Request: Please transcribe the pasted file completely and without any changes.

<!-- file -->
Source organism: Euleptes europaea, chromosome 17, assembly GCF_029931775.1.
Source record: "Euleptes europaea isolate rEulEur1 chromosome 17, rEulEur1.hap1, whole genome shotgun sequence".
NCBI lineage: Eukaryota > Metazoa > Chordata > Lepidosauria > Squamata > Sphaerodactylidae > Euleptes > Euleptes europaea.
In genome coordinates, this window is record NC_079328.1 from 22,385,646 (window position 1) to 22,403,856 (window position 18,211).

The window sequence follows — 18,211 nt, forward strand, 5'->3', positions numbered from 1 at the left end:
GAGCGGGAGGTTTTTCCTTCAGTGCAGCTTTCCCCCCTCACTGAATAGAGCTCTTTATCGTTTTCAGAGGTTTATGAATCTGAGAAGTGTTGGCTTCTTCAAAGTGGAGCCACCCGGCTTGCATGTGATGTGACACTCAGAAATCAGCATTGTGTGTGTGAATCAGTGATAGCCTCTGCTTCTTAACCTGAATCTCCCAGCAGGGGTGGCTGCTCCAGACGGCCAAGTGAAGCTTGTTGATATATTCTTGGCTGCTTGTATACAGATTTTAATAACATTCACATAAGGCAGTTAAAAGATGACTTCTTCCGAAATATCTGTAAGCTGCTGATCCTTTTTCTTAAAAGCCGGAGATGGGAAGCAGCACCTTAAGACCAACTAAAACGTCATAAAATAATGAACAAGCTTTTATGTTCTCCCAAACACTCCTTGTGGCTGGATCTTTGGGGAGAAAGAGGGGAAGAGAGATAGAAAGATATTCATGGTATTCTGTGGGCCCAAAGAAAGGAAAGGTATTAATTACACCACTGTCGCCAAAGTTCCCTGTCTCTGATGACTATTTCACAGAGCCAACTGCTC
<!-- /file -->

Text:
Source organism: Euleptes europaea, chromosome 17, assembly GCF_029931775.1.
Source record: "Euleptes europaea isolate rEulEur1 chromosome 17, rEulEur1.hap1, whole genome shotgun sequence".
NCBI lineage: Eukaryota > Metazoa > Chordata > Lepidosauria > Squamata > Sphaerodactylidae > Euleptes > Euleptes europaea.
In genome coordinates, this window is record NC_079328.1 from 22,385,646 (window position 1) to 22,403,856 (window position 18,211).

The window sequence follows — 18,211 nt, forward strand, 5'->3', positions numbered from 1 at the left end:
GAGCGGGAGGTTTTTCCTTCAGTGCAGCTTTCCCCCCTCACTGAATAGAGCTCTTTATCGTTTTCAGAGGTTTATGAATCTGAGAAGTGTTGGCTTCTTCAAAGTGGAGCCACCCGGCTTGCATGTGATGTGACACTCAGAAATCAGCATTGTGTGTGTGAATCAGTGATAGCCTCTGCTTCTTAACCTGAATCTCCCAGCAGGGGTGGCTGCTCCAGACGGCCAAGTGAAGCTTGTTGATATATTCTTGGCTGCTTGTATACAGATTTTAATAACATTCACATAAGGCAGTTAAAAGATGACTTCTTCCGAAATATCTGTAAGCTGCTGATCCTTTTTCTTAAAAGCCGGAGATGGGAAGCAGCACCTTAAGACCAACTAAAACGTCATAAAATAATGAACAAGCTTTTATGTTCTCCCAAACACTCCTTGTGGCTGGATCTTTGGGGAGAAAGAGGGGAAGAGAGATAGAAAGATATTCATGGTATTCTGTGGGCCCAAAGAAAGGAAAGGTATTAATTACACCACTGTCGCCAAAGTTCCCTGTCTCTGATGACTATTTCACAGAGCCAACTGCTC